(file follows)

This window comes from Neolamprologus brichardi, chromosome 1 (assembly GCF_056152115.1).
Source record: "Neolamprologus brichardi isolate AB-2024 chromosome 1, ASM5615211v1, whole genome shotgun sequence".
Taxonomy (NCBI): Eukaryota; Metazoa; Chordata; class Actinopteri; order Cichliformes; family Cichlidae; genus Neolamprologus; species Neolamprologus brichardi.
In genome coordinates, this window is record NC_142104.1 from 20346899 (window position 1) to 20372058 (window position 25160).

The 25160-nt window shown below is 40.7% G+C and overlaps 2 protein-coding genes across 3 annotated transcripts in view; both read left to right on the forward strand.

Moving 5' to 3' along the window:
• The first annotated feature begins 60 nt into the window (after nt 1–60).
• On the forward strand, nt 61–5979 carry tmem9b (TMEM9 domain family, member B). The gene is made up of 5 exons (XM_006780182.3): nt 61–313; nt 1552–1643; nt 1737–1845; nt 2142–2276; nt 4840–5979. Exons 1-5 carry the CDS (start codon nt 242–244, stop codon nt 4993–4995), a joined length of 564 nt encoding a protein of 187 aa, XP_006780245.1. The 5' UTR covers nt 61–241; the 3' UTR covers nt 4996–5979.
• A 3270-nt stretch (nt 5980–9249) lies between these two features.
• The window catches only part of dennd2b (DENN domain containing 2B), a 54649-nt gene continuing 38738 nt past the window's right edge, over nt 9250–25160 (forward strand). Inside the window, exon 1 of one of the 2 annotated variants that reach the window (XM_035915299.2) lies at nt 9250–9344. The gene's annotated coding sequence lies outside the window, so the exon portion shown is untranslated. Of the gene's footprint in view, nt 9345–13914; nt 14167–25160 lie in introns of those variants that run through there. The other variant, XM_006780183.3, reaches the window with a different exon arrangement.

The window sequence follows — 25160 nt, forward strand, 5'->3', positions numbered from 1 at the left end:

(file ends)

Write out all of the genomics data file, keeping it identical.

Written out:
This window comes from Neolamprologus brichardi, chromosome 1 (assembly GCF_056152115.1).
Source record: "Neolamprologus brichardi isolate AB-2024 chromosome 1, ASM5615211v1, whole genome shotgun sequence".
Taxonomy (NCBI): Eukaryota; Metazoa; Chordata; class Actinopteri; order Cichliformes; family Cichlidae; genus Neolamprologus; species Neolamprologus brichardi.
In genome coordinates, this window is record NC_142104.1 from 20346899 (window position 1) to 20372058 (window position 25160).

The 25160-nt window shown below is 40.7% G+C and overlaps 2 protein-coding genes across 3 annotated transcripts in view; both read left to right on the forward strand.

Moving 5' to 3' along the window:
• The first annotated feature begins 60 nt into the window (after nt 1–60).
• On the forward strand, nt 61–5979 carry tmem9b (TMEM9 domain family, member B). The gene is made up of 5 exons (XM_006780182.3): nt 61–313; nt 1552–1643; nt 1737–1845; nt 2142–2276; nt 4840–5979. Exons 1-5 carry the CDS (start codon nt 242–244, stop codon nt 4993–4995), a joined length of 564 nt encoding a protein of 187 aa, XP_006780245.1. The 5' UTR covers nt 61–241; the 3' UTR covers nt 4996–5979.
• A 3270-nt stretch (nt 5980–9249) lies between these two features.
• The window catches only part of dennd2b (DENN domain containing 2B), a 54649-nt gene continuing 38738 nt past the window's right edge, over nt 9250–25160 (forward strand). Inside the window, exon 1 of one of the 2 annotated variants that reach the window (XM_035915299.2) lies at nt 9250–9344. The gene's annotated coding sequence lies outside the window, so the exon portion shown is untranslated. Of the gene's footprint in view, nt 9345–13914; nt 14167–25160 lie in introns of those variants that run through there. The other variant, XM_006780183.3, reaches the window with a different exon arrangement.

The window sequence follows — 25160 nt, forward strand, 5'->3', positions numbered from 1 at the left end: